0003 Indera 08: In which I hang my head in shame....

Dear Kanukistan:

Please accept my humblest apologies for destroying your culture. In the spirit of internationalism, I promise not to get offended if you choose to ignore Double-Meat Day.


The Lapinian Consul-General.

So, I did it.

After thinking much of the day about very little at all—an unfortunate side effect of having had no available fires to fight at work that wouldn't have set even more alight—I decided that, gosh darnit, I really didn't have a good reason not to violate more human rights. So, on the way home, I stopped at the store, acquired the necessary torture devices, and came home and made Abominable Poutine.

This turned out to be surprisingly easy to do. Geneva should be notified.

I brought water to a boil, then put four red potatoes—about two pounds—into the water and cooked them for four minutes. Then they came out and went into a cold-water bath. After fully cool, I sliced them with an apple corer to produce more-or-less even wedges, which I left on paper towels to drain. This would form the base layer of the unholy disaster.

For gravy, I took approximately one tablespoon of bacon-turkey grease off of the top of the SOLO cup in the fridge and put it into another pan on the stove, melted it on medium heat, and added flour to form a roux, which I cooked until golden. Scraping off the remainder of the grease in the cup into a second container revealed a wealth of rich brown congealed turkey-bacon consommé, which plooped with a ploop into the pan with the roux and then melted into a very runny sauce. I added flour to thicken, whisking constantly, then added pepper and oregano to taste, then water to thin it back out when Jessie complained that I had made kitchen-paste.

Eight ounces of Swiss cheese got chopped up in place of curds, because QFC, while fancy, is not Whole Paycheck, and I didn't feel like going to Bellevue for an abomination. It felt a little too much like a violation of the Mann Act.

Frying potatoes turned out to be surprisingly complicated. First, I didn't dry out the water from the pan completely after rinsing it, so when the oil got hot, it immediately started to spatter, and of course I had no luck finding the spatterguard, so I just had to turn the heat down and wait, then wipe up most of the mess. Then I had the heat down too low for fear of scorching, which meant the potatoes didn't really fry so much as sog. When I did turn the heat up to medium-high, though, they almost instantly crisped up for their own good and turned the golden-brown I usually only see in 1970s-era cookbooks as a favored carpet shade. I spatulated them onto paper towels to dry.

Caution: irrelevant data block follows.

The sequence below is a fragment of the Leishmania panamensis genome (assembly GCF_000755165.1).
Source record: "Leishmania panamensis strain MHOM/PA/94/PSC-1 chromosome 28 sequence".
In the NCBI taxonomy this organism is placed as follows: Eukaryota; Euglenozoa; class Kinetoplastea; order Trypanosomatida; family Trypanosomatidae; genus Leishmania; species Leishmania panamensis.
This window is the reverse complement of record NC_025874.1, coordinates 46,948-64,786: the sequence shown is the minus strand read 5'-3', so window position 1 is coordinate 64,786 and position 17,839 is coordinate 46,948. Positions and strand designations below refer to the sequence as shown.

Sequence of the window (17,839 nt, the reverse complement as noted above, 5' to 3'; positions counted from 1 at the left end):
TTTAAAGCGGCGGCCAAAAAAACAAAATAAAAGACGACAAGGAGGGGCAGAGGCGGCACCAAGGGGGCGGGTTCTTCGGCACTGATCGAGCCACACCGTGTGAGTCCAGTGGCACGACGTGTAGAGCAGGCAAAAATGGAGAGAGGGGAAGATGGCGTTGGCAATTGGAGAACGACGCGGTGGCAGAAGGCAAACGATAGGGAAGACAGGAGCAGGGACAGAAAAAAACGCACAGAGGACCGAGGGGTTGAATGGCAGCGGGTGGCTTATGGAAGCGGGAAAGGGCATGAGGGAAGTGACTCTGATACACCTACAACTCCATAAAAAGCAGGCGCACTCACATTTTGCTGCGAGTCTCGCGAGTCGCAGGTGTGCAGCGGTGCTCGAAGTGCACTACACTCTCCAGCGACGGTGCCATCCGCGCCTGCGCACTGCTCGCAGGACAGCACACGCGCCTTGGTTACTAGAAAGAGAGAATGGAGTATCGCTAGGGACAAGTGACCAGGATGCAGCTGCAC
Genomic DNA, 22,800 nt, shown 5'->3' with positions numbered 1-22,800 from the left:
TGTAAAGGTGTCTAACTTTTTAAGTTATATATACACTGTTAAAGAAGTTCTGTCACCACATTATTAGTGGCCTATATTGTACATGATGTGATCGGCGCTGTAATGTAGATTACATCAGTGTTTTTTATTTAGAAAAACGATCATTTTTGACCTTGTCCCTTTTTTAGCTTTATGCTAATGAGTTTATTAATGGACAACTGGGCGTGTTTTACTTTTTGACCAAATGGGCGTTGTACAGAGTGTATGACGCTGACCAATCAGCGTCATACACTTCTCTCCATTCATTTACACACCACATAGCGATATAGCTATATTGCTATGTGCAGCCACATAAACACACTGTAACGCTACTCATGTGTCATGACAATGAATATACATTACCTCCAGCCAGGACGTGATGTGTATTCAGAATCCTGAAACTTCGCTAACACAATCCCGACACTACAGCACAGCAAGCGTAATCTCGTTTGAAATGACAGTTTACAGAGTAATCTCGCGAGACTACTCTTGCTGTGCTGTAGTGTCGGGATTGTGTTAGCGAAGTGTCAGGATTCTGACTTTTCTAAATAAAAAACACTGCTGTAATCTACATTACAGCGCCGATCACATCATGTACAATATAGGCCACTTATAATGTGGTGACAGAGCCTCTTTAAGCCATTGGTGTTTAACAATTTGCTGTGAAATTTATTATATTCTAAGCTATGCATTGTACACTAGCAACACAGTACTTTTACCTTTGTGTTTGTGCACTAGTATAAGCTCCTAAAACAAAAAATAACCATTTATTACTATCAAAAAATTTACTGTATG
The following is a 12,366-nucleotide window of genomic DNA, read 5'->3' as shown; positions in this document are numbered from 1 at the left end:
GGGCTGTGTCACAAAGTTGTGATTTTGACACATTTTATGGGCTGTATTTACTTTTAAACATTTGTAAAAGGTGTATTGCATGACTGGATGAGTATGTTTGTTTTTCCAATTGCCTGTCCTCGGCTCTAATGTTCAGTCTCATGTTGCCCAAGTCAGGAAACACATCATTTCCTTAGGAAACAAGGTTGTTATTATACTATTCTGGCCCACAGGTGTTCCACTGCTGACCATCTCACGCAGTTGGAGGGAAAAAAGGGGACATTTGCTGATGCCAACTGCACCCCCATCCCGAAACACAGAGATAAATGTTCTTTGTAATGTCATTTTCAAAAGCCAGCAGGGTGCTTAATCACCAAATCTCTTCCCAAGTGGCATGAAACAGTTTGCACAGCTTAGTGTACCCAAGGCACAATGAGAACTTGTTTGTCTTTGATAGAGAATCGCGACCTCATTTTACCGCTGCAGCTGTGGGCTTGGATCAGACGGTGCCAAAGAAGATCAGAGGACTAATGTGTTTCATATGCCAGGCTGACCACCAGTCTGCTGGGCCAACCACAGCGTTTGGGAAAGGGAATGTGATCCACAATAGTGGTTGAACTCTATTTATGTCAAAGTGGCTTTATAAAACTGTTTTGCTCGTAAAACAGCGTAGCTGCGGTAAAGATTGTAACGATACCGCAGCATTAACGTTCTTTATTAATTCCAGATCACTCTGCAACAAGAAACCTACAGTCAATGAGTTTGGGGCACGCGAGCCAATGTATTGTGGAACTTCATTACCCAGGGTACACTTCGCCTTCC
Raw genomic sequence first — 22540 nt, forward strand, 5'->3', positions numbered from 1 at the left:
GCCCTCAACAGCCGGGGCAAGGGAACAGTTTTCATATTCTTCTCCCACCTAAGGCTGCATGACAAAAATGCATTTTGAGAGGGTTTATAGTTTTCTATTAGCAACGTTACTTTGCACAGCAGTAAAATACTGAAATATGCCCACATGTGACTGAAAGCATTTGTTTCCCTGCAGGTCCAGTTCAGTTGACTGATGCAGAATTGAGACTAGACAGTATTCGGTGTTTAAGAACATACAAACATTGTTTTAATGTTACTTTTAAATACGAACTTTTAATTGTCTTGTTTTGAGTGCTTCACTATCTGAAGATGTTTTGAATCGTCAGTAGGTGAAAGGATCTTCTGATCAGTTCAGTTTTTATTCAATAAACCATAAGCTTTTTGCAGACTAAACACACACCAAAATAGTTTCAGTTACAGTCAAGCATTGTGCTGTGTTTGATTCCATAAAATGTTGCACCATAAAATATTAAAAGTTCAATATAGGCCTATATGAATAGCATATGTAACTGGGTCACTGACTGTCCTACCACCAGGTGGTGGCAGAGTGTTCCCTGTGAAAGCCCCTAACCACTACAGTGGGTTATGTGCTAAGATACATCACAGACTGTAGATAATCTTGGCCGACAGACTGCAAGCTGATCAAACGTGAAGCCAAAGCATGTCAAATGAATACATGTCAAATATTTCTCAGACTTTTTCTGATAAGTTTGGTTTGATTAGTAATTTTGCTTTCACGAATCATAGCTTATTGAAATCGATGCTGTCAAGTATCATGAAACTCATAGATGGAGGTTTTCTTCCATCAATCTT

The final combination was really just pouring all of the ingredients into a bowl in layers, plus some crumbled bacon from a bag from Costco, and a can of peas that I added specifically so that I could say I had consumed some kind of vegetable matter with dinner. The result... looked about as appealing as only a bowl of pepper gravy with Swiss cheese lumps and forlorn peas sticking out of it could. I didn't take a picture; I thought I would spare you all the pain.

The taste, though....

Jessie insists that the Swiss cheese is the wrong flavor—excuse me, flavour—and that I should've headed down to Bellevue to get cheddar curds. I, however, think that it adds a certain je ne sais quoi to the dish. That's French for "what the fuck." Whatever it is, it's gravy and potatoes and bacon and cheese and okay yeah there's a pea here and there but it's gravy and potatoes and bacon and cheese and what more you ask for?

Of course, having intentionally made poutine south of the Kanukistan border, I'm probably on the hook for some kind of violation of a treaty somewhere. I can only hope my above apology and the threat of an orbital lightning cannon are enough to restore international relations.

I'm sorry. So very, very sorry.

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